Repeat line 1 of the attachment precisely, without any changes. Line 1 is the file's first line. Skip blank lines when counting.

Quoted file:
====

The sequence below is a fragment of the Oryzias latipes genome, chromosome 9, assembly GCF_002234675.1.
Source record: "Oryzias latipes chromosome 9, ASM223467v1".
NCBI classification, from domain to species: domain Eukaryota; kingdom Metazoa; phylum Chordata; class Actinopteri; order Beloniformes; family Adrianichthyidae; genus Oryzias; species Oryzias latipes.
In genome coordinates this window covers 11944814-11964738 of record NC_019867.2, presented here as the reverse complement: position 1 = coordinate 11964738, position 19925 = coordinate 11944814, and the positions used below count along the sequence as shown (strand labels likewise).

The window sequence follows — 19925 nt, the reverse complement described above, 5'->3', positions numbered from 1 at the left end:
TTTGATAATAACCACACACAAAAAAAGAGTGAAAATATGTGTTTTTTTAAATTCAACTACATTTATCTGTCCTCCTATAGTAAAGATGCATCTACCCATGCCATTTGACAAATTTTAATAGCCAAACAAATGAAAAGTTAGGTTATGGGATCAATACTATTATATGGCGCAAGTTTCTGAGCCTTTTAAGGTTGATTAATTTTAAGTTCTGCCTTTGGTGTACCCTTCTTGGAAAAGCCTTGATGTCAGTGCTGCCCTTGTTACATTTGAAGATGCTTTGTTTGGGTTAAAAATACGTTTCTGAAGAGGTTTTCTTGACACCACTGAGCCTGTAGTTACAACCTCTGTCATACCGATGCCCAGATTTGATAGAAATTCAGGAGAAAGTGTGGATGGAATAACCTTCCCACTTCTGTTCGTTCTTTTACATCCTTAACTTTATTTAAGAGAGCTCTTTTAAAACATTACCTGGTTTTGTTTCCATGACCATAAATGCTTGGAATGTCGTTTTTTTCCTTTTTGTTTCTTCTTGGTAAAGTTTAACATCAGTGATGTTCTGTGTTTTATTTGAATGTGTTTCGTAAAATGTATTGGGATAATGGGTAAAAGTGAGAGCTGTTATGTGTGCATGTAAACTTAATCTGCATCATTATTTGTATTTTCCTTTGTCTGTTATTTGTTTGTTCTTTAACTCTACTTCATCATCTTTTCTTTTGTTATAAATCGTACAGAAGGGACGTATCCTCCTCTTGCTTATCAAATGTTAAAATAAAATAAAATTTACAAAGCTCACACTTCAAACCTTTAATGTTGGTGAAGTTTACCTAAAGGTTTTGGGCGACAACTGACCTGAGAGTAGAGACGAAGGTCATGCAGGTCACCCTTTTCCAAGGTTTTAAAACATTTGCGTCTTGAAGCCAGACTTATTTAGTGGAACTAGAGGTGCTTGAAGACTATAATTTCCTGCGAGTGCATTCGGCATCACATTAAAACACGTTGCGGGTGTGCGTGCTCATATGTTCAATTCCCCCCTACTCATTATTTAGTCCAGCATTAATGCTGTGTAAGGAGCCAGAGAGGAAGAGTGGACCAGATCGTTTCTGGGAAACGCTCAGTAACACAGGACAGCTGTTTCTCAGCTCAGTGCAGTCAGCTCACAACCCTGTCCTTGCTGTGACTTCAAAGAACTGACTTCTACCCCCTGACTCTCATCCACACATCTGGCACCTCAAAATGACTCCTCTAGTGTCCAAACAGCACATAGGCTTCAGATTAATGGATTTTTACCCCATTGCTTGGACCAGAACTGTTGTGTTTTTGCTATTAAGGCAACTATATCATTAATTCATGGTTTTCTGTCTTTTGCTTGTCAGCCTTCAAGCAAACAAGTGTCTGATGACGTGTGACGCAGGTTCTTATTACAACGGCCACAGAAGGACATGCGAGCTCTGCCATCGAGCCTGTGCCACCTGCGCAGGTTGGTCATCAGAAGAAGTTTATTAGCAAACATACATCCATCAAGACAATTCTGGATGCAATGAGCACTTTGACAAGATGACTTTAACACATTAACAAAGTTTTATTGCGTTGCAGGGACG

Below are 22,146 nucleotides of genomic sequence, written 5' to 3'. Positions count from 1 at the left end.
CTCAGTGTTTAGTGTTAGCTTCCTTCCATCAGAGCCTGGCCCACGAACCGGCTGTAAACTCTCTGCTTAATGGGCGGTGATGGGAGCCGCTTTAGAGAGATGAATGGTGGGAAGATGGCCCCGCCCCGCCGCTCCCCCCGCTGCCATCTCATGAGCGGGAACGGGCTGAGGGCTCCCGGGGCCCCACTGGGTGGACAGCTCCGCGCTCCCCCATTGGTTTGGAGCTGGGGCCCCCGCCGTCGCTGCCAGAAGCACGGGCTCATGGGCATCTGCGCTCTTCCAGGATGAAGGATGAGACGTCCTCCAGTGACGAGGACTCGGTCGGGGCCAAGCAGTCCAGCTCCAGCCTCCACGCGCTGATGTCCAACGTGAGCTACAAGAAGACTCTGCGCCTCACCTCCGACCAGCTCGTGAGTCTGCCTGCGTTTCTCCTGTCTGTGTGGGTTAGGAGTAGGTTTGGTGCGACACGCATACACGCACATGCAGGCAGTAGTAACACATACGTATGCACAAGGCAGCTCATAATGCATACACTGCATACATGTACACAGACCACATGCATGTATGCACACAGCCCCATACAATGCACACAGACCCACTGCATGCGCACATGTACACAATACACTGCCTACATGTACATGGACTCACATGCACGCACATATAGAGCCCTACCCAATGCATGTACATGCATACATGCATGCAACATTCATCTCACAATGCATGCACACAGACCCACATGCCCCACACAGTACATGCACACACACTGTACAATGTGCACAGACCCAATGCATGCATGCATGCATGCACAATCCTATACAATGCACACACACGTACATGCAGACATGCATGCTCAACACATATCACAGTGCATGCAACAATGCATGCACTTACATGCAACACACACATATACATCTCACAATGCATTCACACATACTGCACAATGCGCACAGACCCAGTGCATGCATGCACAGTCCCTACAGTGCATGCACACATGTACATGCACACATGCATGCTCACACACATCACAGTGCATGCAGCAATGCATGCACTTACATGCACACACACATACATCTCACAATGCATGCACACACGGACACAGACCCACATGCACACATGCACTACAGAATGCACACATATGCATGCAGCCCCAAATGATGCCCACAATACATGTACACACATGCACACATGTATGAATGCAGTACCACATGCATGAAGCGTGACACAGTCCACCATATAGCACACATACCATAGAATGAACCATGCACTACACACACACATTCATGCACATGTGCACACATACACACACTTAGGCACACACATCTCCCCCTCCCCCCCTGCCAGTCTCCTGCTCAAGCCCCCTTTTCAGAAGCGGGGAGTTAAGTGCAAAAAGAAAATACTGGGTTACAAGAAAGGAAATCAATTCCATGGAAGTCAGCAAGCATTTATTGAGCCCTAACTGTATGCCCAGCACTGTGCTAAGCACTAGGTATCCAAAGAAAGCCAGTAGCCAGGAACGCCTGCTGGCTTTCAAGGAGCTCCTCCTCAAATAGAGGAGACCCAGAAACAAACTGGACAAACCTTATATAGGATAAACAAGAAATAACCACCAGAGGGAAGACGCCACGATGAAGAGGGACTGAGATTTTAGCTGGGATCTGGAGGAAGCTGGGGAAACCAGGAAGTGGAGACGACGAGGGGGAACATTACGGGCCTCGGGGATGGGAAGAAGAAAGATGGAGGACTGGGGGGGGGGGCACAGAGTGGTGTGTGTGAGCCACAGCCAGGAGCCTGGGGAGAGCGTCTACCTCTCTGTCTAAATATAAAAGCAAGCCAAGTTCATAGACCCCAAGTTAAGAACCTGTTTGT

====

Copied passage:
The sequence below is a fragment of the Oryzias latipes genome, chromosome 9, assembly GCF_002234675.1.